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One of the many tools we have to help us cultivate a clearer perspective about the changes in our environment is the Nyarzirian Calendar. This calendar helps us understand the mechanical influences occurring in our world and their unseen causes.The Nyarzirian calendar is structured around The Yi Jing Apocrypha of Genghis Khan, which defines the term Ninzuwu as the “Magicians of the Yi Jing.” Many people fail to realize that the Yi Jing has been proven to reveal unseen causes affecting change in the visible world. The forces that rule the invisible world trickle down into our visible world. According to The Ivory Tablets of the Crow, the Nyarzirian Calendar is used by the “fiery ones,” beings of the class of Jinn, or Tengu:
“The fiery ones calculated the times that the veils opened and closed, during the creative and destructive cycles of the Earth. The Fahmu could see the history of man before he was created and the end of all flesh.”
The Nyarzirian Calendar is a map of Nyarzir itself. We are also taught formulas in how to enter the dimensions of the hexagrams and also employ is energies. This science is known in other circles also. Michael Bertiaux, in The Voudon Gnostic Workbook, writes:
“When a magician works with the Book of Changes, it is important to understand that the figures which are given to the oracle, the 64 of them, also serve to inform him of what doorways are theno open, at the moment of the oracle, leading into the inner planes. The way in which the figure or hexagram of the Book of Changes is formed reveals the particular type of doorway, through which dimension, tattwa, or inner-plane, the magician may move in order to meet with the beings, who can be approached in no other way. In other words, there are certain unique magickal beings with whom the magician can make contact in no other way save through the magickal algebra of the I-Ching. Thus, each exploration of the inner world should be a unique magickal experience in the participation in a magickal algebra and a proper or special diary should be kept of this work.”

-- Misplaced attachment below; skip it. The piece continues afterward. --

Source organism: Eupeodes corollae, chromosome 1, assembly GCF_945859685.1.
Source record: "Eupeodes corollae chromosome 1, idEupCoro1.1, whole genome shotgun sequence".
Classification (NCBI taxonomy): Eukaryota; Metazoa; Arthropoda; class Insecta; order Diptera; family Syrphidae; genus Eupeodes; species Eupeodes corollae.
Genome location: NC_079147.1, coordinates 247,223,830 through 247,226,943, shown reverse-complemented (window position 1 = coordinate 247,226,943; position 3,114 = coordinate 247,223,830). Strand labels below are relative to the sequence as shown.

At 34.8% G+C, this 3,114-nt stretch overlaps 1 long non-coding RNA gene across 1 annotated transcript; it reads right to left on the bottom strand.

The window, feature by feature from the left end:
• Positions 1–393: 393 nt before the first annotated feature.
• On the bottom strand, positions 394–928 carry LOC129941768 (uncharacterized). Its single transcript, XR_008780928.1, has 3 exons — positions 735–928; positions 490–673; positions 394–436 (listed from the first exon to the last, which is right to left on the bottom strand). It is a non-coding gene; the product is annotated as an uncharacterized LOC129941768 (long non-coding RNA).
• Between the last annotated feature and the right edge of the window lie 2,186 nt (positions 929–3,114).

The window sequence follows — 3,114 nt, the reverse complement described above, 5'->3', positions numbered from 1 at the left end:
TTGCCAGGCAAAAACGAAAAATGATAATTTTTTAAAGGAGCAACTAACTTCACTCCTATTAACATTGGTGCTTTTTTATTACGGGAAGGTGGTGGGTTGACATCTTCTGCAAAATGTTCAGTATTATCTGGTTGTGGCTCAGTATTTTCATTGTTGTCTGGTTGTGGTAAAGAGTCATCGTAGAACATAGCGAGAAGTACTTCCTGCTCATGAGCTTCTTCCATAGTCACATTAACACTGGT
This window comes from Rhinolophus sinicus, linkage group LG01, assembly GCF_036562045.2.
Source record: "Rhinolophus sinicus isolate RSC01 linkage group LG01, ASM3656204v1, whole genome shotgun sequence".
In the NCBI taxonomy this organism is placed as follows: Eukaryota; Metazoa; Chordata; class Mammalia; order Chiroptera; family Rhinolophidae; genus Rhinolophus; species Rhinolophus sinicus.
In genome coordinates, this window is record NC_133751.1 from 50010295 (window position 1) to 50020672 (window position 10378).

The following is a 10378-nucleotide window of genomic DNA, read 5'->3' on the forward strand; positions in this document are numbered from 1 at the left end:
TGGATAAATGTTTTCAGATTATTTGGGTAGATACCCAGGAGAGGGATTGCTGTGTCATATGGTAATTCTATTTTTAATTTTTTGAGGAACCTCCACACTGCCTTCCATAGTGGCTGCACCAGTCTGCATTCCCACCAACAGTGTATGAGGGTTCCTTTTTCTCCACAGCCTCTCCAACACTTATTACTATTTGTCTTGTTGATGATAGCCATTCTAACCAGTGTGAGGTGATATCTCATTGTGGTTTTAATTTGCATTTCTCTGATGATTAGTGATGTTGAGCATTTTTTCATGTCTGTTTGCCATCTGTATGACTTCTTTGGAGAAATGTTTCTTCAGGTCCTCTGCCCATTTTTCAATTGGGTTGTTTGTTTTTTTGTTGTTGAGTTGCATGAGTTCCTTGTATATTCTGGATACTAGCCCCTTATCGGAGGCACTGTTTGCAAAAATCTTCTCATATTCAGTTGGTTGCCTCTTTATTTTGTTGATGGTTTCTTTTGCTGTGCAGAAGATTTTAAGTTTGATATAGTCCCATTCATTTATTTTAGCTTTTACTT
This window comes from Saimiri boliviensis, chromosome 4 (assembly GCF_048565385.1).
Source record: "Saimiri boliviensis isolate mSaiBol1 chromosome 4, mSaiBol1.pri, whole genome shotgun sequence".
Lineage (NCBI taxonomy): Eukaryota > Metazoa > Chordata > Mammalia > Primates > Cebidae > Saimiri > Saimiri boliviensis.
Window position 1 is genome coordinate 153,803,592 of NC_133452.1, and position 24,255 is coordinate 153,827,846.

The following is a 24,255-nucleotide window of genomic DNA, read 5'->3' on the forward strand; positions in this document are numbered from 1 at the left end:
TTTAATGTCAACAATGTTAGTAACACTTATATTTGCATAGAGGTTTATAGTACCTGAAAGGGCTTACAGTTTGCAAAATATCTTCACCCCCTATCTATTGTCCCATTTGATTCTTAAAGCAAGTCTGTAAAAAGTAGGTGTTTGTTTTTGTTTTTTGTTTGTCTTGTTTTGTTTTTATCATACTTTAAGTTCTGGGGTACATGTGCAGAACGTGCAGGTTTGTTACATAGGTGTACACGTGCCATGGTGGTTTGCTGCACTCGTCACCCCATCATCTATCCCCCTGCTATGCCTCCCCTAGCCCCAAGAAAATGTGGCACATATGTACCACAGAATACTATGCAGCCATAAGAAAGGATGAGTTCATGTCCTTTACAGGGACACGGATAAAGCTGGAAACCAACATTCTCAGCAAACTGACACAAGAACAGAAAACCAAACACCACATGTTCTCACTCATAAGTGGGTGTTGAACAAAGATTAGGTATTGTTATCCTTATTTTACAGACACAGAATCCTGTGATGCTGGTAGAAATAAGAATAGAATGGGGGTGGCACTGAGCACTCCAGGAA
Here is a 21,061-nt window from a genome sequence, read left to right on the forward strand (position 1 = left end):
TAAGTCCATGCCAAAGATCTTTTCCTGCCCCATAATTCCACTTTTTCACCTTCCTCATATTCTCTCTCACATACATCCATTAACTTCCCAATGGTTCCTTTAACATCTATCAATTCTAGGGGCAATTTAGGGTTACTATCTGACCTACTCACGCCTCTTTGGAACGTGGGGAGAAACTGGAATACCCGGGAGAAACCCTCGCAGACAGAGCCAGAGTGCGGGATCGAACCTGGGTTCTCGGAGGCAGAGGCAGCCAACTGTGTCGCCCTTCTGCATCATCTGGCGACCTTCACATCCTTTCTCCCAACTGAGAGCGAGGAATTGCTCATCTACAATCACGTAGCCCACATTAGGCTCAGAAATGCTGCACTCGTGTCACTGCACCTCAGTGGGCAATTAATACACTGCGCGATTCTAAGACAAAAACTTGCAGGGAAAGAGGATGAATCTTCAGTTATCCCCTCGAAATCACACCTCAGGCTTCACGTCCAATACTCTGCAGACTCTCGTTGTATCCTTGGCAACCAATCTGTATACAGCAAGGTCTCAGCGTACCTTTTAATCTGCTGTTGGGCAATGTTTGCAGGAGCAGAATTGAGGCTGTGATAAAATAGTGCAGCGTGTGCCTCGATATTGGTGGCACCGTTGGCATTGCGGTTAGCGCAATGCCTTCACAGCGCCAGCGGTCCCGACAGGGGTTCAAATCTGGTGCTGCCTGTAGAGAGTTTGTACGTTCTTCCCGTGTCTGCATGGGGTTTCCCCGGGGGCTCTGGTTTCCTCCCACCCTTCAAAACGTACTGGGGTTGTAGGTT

The Nyarzirian Calendar is also used to illustrate the growth and development of the spiritual embryo. This is a known science in some inner circles. Kenneth Grant explains this in detail in the book, Cults of the Shadow. Here is one example:
“When this eye opens (i.e. when this chakra, or lotus, blooms) the world of appearances is said to disappear, revealing in its stead the substream of Reality upon which is reared the edifice of phenomenal illusion. As such, ajna is the Eye of the Light of Pure Consciousness, which in the Chinese magical tarot-the Yi Jing- is symbolized by the trigram Li.”
Interestingly, this same trigram, Li, which is mentioned by Grant appears in the Yi Jing Apocrypha of Genghis Khan as corresponding to Amaterasu Ohkami. The Nyarzirian Calendar is also a part of the Art of Ninzuwu initiatory rites. The Nyarzirian Calendar was received by Messiah’el Bey, from the Ame-no-Ukihashi-hime-no-Mikoto during dream revelation.
The Nyarzirian Calendar (The Calendar of Mu) is carefully composed, as each day is represented by a hexagram, a Kami, and certain letters of the Vasuh language. The calendar is based, primarily, on the Yi Jing. In the Art of Ninzuwu, each hexagram in the Yi Jing is represented by a Kami and Vasuh letters. The correspondences between the hexagrams and the kami are based the Ninzuwu principle that much of what appears in ancient Japanese mythology is a reference to the Yi Jing. This is explained thoroughly explained in the Yi Jing Apocrypha of Genghis Khan:
Nyarzir is a term that is also used in the Ninzuwu community to represent our inner divine spark within. This article gives a clear definition of the word Nyarzir. In this aspect, the Nyarzirian calendar reveals how the subconscious mind affects our reality.
One very important thing to remember about the Nyarzirian Calendar, often called the Calendar of Mu, is that it is unique in that it does not work in measurements of time, but the measurement of fates. The Ivory Tablets of the Crow, states:
“Now the Nyarzir exist beyond the worlds of time, and never leave their abode. Therefore, a petition must be made to the Bride of Nyarzir.”
The Ninzuwu work with time better than we do, but still measure such by the proclamation of fates. Everything that exists in our world is a principle of Heaven and Earth. Time affects these principles by fates, and so the Nyarzirian Calendar is a measurement of fates decreed from both Heaven and Earth.
Categories: Ame-no-Ukihashi-hime-no-Mikoto, ancient calendar, ancient Japanese culture, Art of Ninzuwu, calendar, Calendar of Mu, Cults of the Shadow, culture, Divine World, enlightenment, Fahmu, Ivory Tablets of the Crow, Kami, new age, Ninzuwu, Nyarzir, Nyarzirian Calendar, Yi Jing Apocrypha of Genghis Khan